The Things That Matter Hardcover – Oct 16 2012
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About the Author
Nate Berkus is founder of the interior design firm Nate Berkus Associates. For two years he was the host of The Nate Berkus Show, an Emmy Award–winning, nationally syndicated daytime talk show. His work has appeared in Elle Decor, O: The Oprah Magazine, InStyle, The New York Times, Vanity Fair, and House Beautiful. He is the author of the New York Times bestseller Home Rules. He lives in New York City.
Roger Davies arrived in New York at the age of twenty-two, after studying photography and film in England. His work has taken him around the world and inside some of the most amazing interiors imaginable. His photographs have graced the pages of Architectural Digest, AD (France), Conde Nast Traveler, Harpers Bazaar UK, and Elle Decor. He lives in Laurel Canyon, California, with his wife and son.
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"As I've said over and over again, our homes should tell the stories of who we are. Not who our decorator is. Not who our friends sometimes think we should be, not who our family occasionally wishes we would be,and not who any number of style magazines tell us we must be."
Nate Berkus begins by telling us who he is, where he grew up, what life was like for him as a kid in Minnesota and then a boarding student in Massachusetts, then on to college and his favorite and life-changing year of college in Paris. The telling of his life throughout the book is what takes it from a clever book to a poignant beautifully photographed and inspiring story. He tells of the death of his partner, Fernando Bengoechea, when the two of them were in Sri Lanka as a tsunami hit and swept them into the swirling ebbing and flowing flood. Berkus lived; Bengoechea perished.
As he walks us through the treasures of his house, he tells why the things he has mean so much to him.
Nate Berkus then walks us through some funky, fun homes of people: Brian Sawyer, Barri Leiner Grant, Kelly Framel, Stever Berg, Dr. Ruth Westheimer- as in the sex doctor- Barbara Hill. Thirteen in all.
Barri Leiner Grant loves sea shells. She's a hunter gatherer of the "smalls;" she could care less about the big stuff. Above her living room mantel, she has hung a simply framed chalkboard that her two daughters are welcome to draw on as the mood hits.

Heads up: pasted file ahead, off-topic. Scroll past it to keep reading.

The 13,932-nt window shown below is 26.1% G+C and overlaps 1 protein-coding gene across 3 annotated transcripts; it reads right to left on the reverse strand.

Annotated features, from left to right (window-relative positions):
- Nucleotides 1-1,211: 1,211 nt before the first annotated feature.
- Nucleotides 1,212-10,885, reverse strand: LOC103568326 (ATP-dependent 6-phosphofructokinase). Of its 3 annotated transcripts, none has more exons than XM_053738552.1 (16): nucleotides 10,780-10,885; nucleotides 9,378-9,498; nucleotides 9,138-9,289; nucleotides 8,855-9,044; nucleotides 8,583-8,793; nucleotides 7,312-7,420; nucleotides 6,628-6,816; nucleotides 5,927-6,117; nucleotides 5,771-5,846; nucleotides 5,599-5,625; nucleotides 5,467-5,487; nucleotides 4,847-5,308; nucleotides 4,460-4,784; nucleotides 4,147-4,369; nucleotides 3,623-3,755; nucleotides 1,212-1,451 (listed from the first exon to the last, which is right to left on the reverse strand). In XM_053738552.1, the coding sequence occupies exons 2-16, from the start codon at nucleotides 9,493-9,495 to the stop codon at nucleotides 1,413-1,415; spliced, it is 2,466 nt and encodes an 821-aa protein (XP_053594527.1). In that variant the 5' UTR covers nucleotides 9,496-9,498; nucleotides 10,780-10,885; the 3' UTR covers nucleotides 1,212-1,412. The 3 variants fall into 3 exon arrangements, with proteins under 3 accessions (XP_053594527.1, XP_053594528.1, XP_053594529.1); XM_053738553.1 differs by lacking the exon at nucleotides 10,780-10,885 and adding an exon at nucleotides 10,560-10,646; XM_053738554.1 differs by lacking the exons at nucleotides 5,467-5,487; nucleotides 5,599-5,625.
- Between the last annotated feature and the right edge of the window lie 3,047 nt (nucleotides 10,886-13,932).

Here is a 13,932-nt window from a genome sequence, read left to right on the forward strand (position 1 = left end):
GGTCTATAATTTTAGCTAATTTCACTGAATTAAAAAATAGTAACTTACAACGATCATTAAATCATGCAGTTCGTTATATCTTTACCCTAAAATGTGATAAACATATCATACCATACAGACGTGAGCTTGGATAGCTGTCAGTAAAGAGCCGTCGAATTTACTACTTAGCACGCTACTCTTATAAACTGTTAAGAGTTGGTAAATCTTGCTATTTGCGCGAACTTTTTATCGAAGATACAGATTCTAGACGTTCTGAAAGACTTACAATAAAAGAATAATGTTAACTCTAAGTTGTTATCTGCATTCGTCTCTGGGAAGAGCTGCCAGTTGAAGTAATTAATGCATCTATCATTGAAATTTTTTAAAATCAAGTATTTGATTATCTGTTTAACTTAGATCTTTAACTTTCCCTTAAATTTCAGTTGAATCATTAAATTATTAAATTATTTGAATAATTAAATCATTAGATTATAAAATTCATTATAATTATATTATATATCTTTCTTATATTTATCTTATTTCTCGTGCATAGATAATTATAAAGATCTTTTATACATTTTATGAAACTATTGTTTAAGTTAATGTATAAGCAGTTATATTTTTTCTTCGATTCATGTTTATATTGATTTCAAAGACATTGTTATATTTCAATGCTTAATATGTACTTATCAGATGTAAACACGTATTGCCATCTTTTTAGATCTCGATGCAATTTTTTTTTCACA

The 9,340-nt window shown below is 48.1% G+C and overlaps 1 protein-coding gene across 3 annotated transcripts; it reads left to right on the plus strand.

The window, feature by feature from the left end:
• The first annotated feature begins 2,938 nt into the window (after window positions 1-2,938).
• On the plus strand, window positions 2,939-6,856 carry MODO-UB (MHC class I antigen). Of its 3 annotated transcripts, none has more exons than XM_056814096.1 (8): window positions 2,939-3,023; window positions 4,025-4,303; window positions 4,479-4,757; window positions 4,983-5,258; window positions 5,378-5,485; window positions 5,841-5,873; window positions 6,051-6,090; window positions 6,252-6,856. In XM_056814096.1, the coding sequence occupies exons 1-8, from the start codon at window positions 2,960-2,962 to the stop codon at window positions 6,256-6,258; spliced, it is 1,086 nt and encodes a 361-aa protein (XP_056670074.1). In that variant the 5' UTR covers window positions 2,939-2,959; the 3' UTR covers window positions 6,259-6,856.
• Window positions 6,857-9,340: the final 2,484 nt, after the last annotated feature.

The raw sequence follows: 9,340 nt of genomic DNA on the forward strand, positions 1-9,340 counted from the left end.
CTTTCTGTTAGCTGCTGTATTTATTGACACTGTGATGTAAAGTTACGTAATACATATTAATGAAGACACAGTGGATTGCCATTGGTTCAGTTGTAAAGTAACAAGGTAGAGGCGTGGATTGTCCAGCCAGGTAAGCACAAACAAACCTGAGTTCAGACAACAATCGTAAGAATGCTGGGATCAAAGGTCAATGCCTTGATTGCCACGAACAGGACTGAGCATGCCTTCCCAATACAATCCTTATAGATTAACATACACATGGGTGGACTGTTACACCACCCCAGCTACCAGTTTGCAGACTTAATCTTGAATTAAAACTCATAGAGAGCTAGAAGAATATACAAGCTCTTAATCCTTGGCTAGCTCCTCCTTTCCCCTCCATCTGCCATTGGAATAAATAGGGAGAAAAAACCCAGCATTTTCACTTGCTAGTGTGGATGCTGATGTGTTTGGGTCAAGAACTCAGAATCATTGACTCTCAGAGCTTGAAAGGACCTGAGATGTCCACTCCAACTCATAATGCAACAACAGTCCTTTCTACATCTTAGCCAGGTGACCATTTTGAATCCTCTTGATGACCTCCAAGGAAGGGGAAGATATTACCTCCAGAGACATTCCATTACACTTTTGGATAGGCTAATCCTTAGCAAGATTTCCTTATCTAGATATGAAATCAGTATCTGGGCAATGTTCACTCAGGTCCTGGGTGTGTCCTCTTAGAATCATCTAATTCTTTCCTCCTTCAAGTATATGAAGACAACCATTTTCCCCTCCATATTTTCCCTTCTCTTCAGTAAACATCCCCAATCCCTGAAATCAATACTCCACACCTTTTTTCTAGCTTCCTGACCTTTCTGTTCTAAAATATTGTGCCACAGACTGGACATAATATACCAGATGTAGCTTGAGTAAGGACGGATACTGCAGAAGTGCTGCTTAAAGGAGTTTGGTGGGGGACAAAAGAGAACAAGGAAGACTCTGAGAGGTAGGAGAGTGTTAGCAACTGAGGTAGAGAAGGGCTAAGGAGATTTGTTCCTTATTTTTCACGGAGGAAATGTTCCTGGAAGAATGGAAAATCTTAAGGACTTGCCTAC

The photos are fantastic for inspiration, the stories are fascinating. Some of the homes are austere, like Barbara Cusack's.
Nate Berkus chose the title of this book- The Things That Matter- "because if it is about nothing else, it's about how the prints on our wall and the rough-hewn rocks we swiped from the Marfa farmer's market give our everyday lives shape, texture, and a sense of who we are, who we've been, and where we may be heading."
This is much more than a coffee table book; it is full of inspiring stories, little bits and pieces in the homes of people that remind them of and tell a story. And it is about making these things tell a great story in your home. You can see how Nate Berkus helped my home tell a story: pinkpeppersDOTcom/2012/10/08/the-things-that-matter/
First, this book is really beautiful. The pictures are crisp but also dreamy. The variety of homes photographed is amazing. From a very minimalist (yet warm!) family-sized home, to a one-bedroom, teeny-tiny apartment in New York, to very unique, extremely small backyard cottage, there is something for everyone in here.
Second, the stories of the individuals or couples featured in this book are really wonderful--Berkus's included. (His account of losing his boyfriend, Fernando, in a tsunami was extremely moving.) I loved looking at all the pictures, sure, but the meaning behind the unique trinkets and headboards and lamps and bookcases really made the photos special.
I also liked that Berkus addressed the issue of "things." I was worried that this book was going to push the idea that your entire identity is wrapped up in the crap you buy and fill your house with. But he doesn't. His approach is pretty common sense, actually. He says:
"I think people sometimes confuse loving things with being materialistic, or grasping, or lusting after things that tell the world who you are. But to me, surrounding yourself with the things you love has nothing to do with impressing other people or gaining status...For me, the most successful interiors in the world are put together by people who surround themselves with objects that bring them joy, and make them feel really at home."
And then, Berkus follows through with this concept and features a couple of minimalistic living spaces that are BEAUTIFUL.
Overall, this is a wonderful book. And even though I intended to return it, I decided not to. It's that good.
I have a vast library of design books, but this one has made it to the top of my list of favorites. It is so uncommon to open a book on interior design and feel a tug at your heart-strings. The photography is well done and the accompanying stories for each home profiled are entertaining and fun to read. I thoroughly enjoyed this book...from cover to cover. Nate Berkus is a class act...and not bad on the eyes either!!!!